This is the main reason we'd come here, and sitting down at the perfectly starched linen tables looking out to sea had us licking out lips. We decided on the three-course lunch menu with a glass of wine.
The bread came out and - although decent - it didn't set the world on fire. A couple of dips were average at best, but we were still too busy taking it all in to really worry. My scallops starter was nicely cooked and a perfect little entree. Same with the tuna, which unusually came with shaved coconut - something that my dining partner, Richard, loved.
The mains for me were a let down. My veal was overcooked, dry and lacked any flavour at all. The truffle macaroni it was served with sounded amazing on the menu but in reality was a big gloopy tasteless mess. Nothing about the dish worked and the two limp pieces of asparagus were the final insult.
We finished with a deliciously rich chocolate cake; the perfect end to the meal. It had the obligatory gold finish (tastes of very little) and was as luxurious as the surroundings.
A couple of coffees came served with six gorgeous little petit fours, which were big enough to be a dessert in their own right. The service throughout was super attentive with a seriously knowledgable sommelier doing a killer job.
We were left for 10 minutes towards the end waiting for the bill, but with a view like that and the place filling up, there are worse places to be stuck. In fact, the classical music being performed by the restaurant's pianist made things even more relaxing.
Our entire meal came to AED 1,600 ($450) which included water and glass of wine each. Certainly not cheap, but eating here at lunchtime is the more affordable option.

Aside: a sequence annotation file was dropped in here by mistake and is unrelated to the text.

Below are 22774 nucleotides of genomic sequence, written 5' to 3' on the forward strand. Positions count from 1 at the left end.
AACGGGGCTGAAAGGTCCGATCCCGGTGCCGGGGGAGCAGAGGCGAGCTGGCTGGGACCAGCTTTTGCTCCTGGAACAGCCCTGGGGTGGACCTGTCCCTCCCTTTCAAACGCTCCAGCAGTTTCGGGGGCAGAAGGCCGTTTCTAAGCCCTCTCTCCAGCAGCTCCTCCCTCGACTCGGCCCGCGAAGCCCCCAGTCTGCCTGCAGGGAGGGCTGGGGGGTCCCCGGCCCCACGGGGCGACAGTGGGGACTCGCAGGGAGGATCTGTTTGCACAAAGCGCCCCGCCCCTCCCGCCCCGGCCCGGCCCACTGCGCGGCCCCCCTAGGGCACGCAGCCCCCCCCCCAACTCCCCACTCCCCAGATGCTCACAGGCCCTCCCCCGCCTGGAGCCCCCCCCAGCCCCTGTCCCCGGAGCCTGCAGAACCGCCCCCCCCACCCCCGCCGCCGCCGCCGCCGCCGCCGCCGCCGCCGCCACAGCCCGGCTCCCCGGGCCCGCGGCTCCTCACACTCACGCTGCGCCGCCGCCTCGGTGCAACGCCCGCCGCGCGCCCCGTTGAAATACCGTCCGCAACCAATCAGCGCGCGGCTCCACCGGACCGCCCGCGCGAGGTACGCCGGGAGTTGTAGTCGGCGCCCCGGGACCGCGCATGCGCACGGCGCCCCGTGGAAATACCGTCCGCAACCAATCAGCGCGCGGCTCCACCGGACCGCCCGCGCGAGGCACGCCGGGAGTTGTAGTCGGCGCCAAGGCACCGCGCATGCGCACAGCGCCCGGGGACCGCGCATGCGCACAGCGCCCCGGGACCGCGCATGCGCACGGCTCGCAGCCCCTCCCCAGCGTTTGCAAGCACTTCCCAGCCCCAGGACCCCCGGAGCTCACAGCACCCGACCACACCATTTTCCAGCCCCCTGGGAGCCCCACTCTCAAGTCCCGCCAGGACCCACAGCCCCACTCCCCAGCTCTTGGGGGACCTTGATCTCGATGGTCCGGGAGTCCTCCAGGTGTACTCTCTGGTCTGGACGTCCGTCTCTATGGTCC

A quick glance at the menu showed wines at AED 80,000 (about $20,000) and caviar at prices that would involve remortgaging your house. Put it this way, if you want to bring some rich friends and show off by spending thousands on a meal, then this is the place to do it!
I wouldn't normally mention the toilets when reviewing a place, but I thought they were worth highlighting here. They were so clean and well looked after that I'd have happily eaten my dinner off the floor, rather than a plate.
Gold leaf, aftershaves, fresh towels (arranged by somebody with OCD) and the whole set up more tastefully decorated than some art galleries. I can easily say these are the best restaurant toilets I've ever been in (I've eaten at a lot of places) and were very befitting the venue.
So, is it worth it?
As a once in a lifetime experience: yes, absolutely. The prices are steep, but you'd spend the same on a trip for two to do some activities in Dubai and have a normal meal. You aren't going to be coming here every fortnight to devour steaks and wash it down with endless bottles of wine because you'd be broke in no time.
It's a place to save up for and bring visiting relatives; for a goodbye party when leaving the city, or for an incredibly special birthday or anniversary. I'm glad we went and I enjoyed every single second of it.
It's one of those things to tick off the list that very few people can say they've done. And, although I've had better food in Dubai, I've never been inside a more incredible building anywhere in the world.